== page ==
A recent example of Washington and its opposition clients’ capacity to shape the corporate media narrative via social media is the February 23 “humanitarian aid showdown” on the Venezuelan/Colombian border (FAIR.org, 2/9/19). Following a controversial incident involving a USAID truck catching fire, top US officials and opposition leaders immediately took to Twitter to blame the Maduro government. The claim was repeated by corporate outlets, despite the existence of readily available evidence, which the New York Times only reportedtwo weeks later, proving a Molotov cocktail–wielding opposition militant set fire to the truck. The Times’ (largely ignored) retraction notwithstanding, February 23 was a clear cut case of US/opposition social media dominance allowing a false narrative to be put in place unquestioned.
Press freedom via coup d’etat?
The narrative of a Venezuelan government crackdown on press freedom is by no means a recent invention, harkening back to the Chavez government’s 2007 decision not to renew RCTV’s (Radio Caracas Televisión) broadcasting concession. RCTV had played a crucial role in the 2002 coup, when the opposition removed Chávez from power for 47 hours—unleashing a wave of terror—and later in the 2002–03 oil lockout. RCTV was merely removed from the public spectrum, and continued broadcasting via cable and satellite.
Nevertheless, the episode opened the way for a fresh wave of anti-government protests, led by a new generation of middle-class right-wing student leaders, funded and trained by Washington. Among the new opposition cohort was George Washington University–educated Juan Guaidó, himself a veteran of the violent 2014 opposition street protests known as “the Exit,” which left 43 people dead.
The myth of a sustained assault on media freedom in Venezuela forms the ideological touchstone of Venezuela’s anti-Chavista opposition, for whom “freedom of expression” stands for unfettered private control over mass media. Given their own privileged position in a global media sphere monopolized by a tiny handful of conglomerates, corporate journalists like Nugent instinctively defend this viewpoint to absurd degrees.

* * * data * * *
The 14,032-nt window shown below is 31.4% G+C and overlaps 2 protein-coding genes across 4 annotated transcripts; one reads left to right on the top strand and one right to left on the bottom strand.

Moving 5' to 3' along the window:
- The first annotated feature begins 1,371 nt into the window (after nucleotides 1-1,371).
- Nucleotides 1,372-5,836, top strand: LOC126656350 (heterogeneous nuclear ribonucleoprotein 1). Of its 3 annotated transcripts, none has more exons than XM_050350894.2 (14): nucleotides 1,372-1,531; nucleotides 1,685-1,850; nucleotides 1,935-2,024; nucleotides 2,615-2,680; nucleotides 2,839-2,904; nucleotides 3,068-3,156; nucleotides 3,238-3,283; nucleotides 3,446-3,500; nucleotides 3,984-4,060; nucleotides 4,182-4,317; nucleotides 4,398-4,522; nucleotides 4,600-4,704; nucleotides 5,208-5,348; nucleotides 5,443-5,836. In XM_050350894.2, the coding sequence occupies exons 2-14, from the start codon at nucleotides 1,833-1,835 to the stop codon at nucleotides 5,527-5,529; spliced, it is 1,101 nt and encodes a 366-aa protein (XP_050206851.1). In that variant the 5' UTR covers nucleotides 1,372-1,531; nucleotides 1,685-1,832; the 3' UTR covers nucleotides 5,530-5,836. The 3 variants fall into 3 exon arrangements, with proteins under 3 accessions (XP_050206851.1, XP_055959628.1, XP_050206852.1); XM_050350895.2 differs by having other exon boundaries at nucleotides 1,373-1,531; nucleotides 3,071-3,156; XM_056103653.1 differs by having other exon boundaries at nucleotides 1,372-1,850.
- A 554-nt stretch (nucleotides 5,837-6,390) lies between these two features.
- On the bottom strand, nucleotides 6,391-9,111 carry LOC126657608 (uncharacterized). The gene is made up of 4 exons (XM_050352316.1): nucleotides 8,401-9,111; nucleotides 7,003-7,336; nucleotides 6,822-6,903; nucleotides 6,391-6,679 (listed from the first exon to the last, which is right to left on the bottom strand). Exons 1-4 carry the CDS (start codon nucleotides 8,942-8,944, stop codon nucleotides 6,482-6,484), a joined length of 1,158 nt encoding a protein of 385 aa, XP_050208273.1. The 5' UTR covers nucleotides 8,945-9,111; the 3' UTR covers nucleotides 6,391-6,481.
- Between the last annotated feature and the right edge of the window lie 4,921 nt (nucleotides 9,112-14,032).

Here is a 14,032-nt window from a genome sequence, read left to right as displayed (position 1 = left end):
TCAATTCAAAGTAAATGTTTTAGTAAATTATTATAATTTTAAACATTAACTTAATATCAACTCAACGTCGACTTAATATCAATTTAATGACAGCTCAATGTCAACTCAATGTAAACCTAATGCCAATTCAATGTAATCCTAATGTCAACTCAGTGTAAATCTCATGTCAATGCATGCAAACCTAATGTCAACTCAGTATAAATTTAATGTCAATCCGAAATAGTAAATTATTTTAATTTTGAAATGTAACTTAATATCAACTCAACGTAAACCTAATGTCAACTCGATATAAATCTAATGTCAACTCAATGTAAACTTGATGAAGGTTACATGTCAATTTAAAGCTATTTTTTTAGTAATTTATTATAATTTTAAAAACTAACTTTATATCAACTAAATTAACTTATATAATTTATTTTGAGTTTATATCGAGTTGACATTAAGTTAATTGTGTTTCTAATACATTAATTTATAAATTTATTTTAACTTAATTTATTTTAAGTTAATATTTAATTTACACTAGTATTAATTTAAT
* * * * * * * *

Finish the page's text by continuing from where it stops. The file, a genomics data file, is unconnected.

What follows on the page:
The Time correspondent writes, “Venezuelan authorities regularly detain journalists, claiming that they have entered the country illegally or breached ‘security zones.” There are currently over 50 foreign news agencies with correspondents on the ground in Venezuela, where they need to get a special visa to report. As in the US, one cannot sneak around restricted security areas near Miraflores Presidential Palace in the middle of the night without proper identification and accreditation. The outrage over Venezuelan government efforts to regulate media amidst a foreign-backed coup effort is grossly hypocritical, given Western journalists’ failure to speak out against their own governments’ crackdown on whistleblowers.
FAIR (4/30/19) has previously reported that zero percent of elite US newspaper and talkshow pundits challenged the idea of regime change in Venezuela. More than a considered or even clear-eyed view of Venezuela’s media landscape, fairy tales like Nugent’s about totalitarian state censorship in Venezuela reflect US corporate media regime’s own self-censorship, which is far more efficacious than any so-called “authoritarian” leader could imagine. Without deliberate constriction of the spectrum of “acceptable opinion,” after all, the Trump administration would never be able to get away with its brazenly illegal coup and an economic blockade that has already killed 40,000 Venezuelans in the past two years with total impunity.
The views expressed in this article are the author's own and do not necessarily reflect those of the Venezuelanalysis editorial staff.